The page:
It is a story based on her family's life. They immigrated to New Zealand in 1994 from South Africa and settled in Hamilton when Paterson was 6 years old.
"It doesn't affect you hugely when you are that young, but there is a lingering feel. I know intimately that idea of not fitting in.''
While she speaks with a Kiwi accent, Paterson feels more at home with South Africans when she meets them.
"It's oddly comforting, hearing their accents, their mannerisms. I feel like I'm back in a place where I belong.''
She sees in herself the blunt mannerisms and the tendency to say what they think that South Africans are known for.
"Our humour is different. We're going 'Go the Springboks' while everyone is cheering for the All Blacks, so I think I've felt a touch of that all my life.''
Paterson called on those feelings for the piece, which is a monologue between Helene and Gordon.
"I flick between the two. I wear black, so it's done with voice and posture. There have been a few times where there has been a split second where I've wondered where the other character is supposed to be standing.''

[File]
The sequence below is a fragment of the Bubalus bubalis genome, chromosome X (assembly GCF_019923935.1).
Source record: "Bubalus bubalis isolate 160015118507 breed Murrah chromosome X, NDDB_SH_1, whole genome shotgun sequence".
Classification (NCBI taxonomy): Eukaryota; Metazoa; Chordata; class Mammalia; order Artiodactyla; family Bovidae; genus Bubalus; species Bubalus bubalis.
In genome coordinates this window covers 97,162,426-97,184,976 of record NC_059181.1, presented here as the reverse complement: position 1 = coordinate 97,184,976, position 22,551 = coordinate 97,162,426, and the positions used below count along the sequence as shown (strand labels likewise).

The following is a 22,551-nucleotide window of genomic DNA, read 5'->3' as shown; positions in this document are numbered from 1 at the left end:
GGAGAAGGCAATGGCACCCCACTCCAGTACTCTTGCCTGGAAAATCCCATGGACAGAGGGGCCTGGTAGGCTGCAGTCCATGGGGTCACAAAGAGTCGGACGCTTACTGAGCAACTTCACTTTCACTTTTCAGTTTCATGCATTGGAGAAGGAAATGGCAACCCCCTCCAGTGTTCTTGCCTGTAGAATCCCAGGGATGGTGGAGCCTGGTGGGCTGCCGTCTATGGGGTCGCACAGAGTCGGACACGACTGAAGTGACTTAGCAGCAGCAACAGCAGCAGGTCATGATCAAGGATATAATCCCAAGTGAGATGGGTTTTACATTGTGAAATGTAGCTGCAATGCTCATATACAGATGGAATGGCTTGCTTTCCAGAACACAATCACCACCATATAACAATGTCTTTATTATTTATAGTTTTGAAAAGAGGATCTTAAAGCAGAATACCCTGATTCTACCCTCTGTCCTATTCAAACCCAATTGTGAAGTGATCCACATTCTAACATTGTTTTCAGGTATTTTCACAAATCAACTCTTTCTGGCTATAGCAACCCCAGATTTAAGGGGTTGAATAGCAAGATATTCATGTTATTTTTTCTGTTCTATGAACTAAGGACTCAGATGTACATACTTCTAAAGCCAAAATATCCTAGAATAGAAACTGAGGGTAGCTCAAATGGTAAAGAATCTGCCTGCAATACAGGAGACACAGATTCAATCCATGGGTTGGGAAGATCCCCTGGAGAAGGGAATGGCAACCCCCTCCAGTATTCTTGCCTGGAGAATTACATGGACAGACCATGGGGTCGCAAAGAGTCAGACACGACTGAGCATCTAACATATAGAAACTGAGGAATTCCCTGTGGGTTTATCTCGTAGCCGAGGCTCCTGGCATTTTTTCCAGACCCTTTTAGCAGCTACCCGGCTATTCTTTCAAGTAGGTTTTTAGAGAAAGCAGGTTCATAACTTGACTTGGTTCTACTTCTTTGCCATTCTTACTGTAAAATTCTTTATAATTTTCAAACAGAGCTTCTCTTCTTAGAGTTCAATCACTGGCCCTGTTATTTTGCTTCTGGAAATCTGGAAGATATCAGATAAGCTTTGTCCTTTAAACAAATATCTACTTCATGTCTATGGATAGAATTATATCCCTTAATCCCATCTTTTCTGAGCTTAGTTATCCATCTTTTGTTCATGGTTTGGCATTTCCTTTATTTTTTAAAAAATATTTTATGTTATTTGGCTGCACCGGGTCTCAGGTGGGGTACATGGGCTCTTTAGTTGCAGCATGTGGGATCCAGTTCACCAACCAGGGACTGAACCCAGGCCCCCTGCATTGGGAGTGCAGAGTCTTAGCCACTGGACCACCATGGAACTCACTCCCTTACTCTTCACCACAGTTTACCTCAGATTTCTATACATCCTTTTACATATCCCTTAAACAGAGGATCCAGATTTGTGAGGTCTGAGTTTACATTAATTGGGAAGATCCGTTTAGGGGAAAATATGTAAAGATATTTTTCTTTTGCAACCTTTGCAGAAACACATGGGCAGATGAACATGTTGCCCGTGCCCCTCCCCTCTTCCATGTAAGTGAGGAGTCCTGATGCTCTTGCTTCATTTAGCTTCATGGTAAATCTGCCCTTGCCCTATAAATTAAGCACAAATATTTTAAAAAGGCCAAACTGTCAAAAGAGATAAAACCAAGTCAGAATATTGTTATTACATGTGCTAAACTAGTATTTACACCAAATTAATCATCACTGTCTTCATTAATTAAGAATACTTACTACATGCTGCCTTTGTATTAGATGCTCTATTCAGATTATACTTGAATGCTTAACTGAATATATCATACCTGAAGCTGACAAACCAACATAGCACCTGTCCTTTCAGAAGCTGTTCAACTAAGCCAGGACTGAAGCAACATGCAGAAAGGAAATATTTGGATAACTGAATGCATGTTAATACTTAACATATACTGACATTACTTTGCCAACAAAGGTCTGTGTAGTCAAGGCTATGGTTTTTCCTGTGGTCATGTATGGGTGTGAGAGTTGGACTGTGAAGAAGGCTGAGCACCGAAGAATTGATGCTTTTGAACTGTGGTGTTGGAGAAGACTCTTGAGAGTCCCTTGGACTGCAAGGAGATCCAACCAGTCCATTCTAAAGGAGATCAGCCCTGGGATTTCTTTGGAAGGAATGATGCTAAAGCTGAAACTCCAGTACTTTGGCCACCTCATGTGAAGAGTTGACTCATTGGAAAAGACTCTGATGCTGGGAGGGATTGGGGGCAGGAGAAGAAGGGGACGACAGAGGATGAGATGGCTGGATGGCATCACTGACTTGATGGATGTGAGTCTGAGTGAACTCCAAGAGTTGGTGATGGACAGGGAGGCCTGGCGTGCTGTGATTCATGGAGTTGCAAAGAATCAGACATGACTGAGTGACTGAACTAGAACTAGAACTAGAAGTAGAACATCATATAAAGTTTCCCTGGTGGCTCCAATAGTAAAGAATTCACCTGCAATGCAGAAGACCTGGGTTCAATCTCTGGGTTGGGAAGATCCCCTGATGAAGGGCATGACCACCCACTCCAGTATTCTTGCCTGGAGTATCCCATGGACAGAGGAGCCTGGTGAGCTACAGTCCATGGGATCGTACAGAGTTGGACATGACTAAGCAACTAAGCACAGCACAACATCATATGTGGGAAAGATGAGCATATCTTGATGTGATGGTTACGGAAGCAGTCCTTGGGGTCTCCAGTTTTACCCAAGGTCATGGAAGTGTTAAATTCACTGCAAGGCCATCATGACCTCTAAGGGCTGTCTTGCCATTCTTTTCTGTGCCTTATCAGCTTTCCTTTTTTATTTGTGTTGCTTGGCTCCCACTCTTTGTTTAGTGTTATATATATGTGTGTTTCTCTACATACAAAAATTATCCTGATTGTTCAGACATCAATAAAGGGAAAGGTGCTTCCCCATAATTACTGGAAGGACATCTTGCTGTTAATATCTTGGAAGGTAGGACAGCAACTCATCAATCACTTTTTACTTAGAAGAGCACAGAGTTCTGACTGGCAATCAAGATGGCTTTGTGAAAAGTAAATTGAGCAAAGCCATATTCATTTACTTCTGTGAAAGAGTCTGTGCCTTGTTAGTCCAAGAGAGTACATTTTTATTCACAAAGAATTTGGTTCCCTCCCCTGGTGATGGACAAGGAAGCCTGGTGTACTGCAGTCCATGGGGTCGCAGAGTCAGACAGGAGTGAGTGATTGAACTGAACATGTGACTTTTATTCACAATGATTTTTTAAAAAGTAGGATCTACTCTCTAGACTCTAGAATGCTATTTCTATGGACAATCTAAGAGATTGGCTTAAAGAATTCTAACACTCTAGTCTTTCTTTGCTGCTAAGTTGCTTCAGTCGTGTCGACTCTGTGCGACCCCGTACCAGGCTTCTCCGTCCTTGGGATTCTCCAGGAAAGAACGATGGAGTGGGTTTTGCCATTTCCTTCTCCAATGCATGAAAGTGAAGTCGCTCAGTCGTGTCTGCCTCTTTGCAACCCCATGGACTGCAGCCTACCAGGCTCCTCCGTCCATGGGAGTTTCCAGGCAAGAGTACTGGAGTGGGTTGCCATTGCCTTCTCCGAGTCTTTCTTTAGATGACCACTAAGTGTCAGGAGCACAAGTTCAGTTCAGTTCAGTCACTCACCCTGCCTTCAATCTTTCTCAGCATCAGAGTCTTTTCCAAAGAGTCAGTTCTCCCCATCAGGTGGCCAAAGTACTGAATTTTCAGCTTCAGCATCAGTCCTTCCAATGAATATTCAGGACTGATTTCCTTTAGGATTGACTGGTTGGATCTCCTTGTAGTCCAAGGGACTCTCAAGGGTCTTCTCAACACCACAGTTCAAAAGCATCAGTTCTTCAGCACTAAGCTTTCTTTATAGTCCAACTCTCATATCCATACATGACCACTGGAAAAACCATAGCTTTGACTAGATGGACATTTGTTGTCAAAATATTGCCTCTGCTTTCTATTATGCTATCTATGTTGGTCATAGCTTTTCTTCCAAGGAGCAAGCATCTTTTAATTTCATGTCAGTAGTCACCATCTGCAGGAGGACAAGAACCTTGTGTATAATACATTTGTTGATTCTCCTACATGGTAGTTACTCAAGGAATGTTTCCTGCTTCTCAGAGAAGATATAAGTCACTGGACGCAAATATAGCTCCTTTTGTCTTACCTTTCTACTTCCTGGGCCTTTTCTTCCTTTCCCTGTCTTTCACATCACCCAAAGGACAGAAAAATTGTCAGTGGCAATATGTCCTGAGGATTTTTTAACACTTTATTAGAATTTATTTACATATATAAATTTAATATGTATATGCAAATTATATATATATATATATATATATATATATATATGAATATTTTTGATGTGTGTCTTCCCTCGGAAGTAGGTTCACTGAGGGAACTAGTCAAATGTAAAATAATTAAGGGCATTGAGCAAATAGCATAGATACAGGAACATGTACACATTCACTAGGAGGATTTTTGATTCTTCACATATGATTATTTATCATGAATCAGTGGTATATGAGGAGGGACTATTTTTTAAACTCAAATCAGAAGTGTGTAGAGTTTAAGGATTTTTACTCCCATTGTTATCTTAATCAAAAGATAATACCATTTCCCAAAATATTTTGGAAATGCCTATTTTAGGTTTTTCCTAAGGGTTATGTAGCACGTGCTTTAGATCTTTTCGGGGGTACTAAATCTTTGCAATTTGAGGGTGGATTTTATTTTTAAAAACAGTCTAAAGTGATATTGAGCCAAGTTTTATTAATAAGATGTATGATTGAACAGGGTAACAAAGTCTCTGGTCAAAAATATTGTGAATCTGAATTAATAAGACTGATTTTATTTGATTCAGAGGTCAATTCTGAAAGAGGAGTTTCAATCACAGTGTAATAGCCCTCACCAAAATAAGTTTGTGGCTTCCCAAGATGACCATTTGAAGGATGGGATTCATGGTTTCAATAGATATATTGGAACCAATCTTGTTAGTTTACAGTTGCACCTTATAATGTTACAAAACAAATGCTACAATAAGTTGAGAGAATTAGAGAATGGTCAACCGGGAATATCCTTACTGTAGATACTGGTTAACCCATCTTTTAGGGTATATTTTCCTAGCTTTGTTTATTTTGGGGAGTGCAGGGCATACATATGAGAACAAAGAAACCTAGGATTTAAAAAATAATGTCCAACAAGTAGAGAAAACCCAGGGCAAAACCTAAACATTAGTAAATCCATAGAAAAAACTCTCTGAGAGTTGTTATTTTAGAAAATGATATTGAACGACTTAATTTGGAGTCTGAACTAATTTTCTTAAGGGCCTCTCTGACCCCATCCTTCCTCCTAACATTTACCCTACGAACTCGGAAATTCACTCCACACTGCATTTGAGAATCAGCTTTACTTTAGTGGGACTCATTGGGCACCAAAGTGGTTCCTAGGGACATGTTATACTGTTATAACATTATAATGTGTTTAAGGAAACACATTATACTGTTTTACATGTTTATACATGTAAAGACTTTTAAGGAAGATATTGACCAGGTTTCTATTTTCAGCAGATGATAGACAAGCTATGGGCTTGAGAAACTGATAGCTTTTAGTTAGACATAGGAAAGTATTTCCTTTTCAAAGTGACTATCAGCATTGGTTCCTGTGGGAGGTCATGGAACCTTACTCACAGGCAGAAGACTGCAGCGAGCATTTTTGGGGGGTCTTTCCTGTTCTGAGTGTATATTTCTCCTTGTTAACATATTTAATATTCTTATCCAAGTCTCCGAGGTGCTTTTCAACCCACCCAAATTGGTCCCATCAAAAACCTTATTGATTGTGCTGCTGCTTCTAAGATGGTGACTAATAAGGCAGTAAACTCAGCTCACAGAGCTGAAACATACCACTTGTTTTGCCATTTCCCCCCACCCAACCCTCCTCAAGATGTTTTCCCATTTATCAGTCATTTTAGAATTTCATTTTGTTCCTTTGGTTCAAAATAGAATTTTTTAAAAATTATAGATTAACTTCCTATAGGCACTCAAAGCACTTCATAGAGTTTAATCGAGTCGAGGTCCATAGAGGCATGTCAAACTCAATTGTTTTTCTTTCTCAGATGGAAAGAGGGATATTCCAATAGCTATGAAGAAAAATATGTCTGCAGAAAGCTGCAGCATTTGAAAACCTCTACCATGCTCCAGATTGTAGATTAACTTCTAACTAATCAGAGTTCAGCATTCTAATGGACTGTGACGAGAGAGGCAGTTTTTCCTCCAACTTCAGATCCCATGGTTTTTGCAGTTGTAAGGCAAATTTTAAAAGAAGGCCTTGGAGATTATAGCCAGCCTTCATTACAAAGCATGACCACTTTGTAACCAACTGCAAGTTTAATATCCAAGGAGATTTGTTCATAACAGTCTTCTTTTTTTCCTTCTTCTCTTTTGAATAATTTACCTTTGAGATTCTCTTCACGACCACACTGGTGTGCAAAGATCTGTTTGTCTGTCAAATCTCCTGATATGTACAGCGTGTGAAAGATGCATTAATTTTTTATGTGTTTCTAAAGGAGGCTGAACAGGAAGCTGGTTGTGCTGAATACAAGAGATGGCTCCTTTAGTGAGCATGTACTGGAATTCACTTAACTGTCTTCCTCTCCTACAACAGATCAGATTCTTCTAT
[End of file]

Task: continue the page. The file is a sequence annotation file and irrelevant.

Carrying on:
The expatriate community in Edinburgh - South Africans, Germans, Norwegians and even those who did not speak English - all appreciated the themes of displacement and starting over.
"The themes are universal. The idea of trying to fit into a new environment or new country; people can relate to those themes.
"The circumstances they see themselves in. I think a lot of people can see themselves in it and identify with it. That is the kind of theatre I like to write.''
On the back of her success at Edinburgh, Paterson was invited to perform The South Afreakins at the London Vault Festival and subsequently sold out there.
She has brought the show to New Zealand, performing at the Creative Waikato Space, The Meteor Theatre, The Basement Theatre and The Hawke's Bay Arts Festival.
"It's nice to fall into the characters. It's so choreographed and rehearsed now it feels like a dance.
It meant she could throw in an extra line or two if she felt herself getting bored.